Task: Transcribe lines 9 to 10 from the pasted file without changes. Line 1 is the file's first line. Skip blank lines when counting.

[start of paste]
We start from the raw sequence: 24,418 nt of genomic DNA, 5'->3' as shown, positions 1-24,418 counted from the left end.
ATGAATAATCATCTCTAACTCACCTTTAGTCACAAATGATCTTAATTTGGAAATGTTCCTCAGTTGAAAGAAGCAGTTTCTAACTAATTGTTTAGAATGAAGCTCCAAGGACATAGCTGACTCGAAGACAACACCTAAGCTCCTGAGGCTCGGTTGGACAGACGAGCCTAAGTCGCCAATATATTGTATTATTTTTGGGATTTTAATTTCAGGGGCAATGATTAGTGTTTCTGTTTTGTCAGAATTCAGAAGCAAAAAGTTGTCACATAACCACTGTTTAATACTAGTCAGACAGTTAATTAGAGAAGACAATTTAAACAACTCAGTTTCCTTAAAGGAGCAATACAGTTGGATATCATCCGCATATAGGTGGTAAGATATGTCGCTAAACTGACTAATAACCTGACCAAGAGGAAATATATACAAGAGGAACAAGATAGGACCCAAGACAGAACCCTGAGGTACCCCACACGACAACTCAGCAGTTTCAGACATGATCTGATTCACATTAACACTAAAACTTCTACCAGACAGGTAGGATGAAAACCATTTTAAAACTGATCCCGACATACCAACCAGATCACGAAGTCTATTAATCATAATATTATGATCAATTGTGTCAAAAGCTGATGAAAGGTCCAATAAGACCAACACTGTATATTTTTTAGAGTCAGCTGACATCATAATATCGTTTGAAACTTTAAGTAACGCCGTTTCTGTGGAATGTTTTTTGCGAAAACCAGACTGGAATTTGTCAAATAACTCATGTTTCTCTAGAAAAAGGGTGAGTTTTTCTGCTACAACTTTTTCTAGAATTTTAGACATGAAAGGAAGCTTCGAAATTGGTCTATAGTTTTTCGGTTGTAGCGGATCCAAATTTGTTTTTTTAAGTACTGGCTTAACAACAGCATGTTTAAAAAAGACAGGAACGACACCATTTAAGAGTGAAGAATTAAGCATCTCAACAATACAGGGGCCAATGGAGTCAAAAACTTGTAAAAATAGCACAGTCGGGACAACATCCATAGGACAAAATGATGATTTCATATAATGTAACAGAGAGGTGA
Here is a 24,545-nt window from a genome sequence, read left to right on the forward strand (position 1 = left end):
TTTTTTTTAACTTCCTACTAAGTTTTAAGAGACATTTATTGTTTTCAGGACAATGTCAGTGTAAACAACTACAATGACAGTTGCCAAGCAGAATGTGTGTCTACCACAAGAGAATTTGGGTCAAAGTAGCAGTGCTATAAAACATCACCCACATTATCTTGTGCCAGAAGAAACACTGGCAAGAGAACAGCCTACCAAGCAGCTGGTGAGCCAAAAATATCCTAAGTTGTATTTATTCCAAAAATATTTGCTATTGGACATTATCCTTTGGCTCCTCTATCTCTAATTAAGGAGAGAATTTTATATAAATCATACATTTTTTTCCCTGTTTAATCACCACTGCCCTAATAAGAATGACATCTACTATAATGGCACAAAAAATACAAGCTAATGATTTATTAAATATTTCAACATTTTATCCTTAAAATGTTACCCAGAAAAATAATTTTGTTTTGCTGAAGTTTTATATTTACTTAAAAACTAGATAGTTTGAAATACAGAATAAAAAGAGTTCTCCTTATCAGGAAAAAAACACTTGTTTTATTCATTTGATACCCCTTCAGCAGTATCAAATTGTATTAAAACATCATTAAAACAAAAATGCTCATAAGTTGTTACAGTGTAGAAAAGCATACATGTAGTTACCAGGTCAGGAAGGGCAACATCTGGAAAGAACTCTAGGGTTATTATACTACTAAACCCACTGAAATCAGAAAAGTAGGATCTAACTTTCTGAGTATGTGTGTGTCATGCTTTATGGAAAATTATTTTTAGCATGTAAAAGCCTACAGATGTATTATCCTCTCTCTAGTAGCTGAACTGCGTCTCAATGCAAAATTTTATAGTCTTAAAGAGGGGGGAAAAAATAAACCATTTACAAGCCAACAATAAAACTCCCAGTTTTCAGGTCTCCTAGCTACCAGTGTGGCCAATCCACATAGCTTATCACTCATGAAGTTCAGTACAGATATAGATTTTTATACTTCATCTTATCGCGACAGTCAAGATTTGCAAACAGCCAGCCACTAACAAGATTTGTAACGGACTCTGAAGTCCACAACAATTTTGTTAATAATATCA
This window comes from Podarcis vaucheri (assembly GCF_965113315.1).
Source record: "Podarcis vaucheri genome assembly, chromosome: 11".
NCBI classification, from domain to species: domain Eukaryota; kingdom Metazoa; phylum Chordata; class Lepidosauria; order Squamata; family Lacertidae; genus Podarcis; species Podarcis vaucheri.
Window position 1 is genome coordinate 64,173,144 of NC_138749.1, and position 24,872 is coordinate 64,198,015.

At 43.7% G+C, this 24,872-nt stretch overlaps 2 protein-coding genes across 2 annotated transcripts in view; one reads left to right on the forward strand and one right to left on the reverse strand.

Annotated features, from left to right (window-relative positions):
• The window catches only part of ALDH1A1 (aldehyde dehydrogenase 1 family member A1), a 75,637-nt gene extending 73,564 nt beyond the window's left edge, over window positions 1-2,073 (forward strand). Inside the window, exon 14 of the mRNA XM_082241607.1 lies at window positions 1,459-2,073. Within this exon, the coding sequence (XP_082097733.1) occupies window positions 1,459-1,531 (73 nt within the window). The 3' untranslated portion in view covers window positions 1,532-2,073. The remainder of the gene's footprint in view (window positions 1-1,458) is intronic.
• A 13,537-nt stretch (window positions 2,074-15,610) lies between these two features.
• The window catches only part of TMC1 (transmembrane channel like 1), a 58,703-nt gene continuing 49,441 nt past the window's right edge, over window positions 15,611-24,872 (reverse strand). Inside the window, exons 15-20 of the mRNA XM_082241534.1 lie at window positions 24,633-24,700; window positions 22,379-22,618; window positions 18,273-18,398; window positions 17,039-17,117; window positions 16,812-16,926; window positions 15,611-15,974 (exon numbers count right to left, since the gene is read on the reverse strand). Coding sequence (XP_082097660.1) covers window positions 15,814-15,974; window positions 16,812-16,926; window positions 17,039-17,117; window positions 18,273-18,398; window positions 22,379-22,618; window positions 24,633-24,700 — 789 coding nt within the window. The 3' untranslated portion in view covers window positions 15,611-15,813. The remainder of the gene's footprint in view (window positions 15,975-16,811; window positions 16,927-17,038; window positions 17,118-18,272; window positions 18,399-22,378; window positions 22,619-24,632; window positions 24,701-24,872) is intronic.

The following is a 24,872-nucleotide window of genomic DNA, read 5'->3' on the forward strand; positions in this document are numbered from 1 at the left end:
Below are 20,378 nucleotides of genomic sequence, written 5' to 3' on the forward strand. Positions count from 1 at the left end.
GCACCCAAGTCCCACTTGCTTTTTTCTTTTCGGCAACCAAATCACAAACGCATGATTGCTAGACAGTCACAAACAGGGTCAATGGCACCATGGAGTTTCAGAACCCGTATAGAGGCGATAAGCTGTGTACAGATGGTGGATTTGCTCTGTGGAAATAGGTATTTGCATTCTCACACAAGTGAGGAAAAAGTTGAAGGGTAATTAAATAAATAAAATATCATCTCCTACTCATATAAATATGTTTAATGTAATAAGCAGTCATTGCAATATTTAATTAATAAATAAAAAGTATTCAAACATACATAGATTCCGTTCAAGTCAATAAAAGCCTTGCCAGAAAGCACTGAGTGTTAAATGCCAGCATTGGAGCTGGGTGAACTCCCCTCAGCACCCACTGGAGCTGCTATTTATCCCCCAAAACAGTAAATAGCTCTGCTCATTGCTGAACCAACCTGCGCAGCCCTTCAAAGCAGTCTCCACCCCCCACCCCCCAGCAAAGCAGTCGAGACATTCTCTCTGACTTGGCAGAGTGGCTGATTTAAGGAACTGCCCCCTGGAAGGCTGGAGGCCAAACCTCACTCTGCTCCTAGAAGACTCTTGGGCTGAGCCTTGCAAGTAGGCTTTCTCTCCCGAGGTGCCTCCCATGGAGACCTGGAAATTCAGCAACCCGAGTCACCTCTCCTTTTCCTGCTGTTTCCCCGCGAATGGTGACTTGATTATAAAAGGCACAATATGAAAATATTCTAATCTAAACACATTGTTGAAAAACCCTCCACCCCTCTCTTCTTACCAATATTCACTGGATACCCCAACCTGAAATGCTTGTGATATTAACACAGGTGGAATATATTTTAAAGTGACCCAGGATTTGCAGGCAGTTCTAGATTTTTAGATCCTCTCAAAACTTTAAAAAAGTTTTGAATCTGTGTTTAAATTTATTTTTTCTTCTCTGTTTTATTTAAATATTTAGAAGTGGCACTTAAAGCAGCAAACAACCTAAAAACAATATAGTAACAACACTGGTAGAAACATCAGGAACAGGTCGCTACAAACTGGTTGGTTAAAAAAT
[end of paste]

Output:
At 43.7% G+C, this 24,872-nt stretch overlaps 2 protein-coding genes across 2 annotated transcripts in view; one reads left to right on the forward strand and one right to left on the reverse strand.

Annotated features, from left to right (window-relative positions):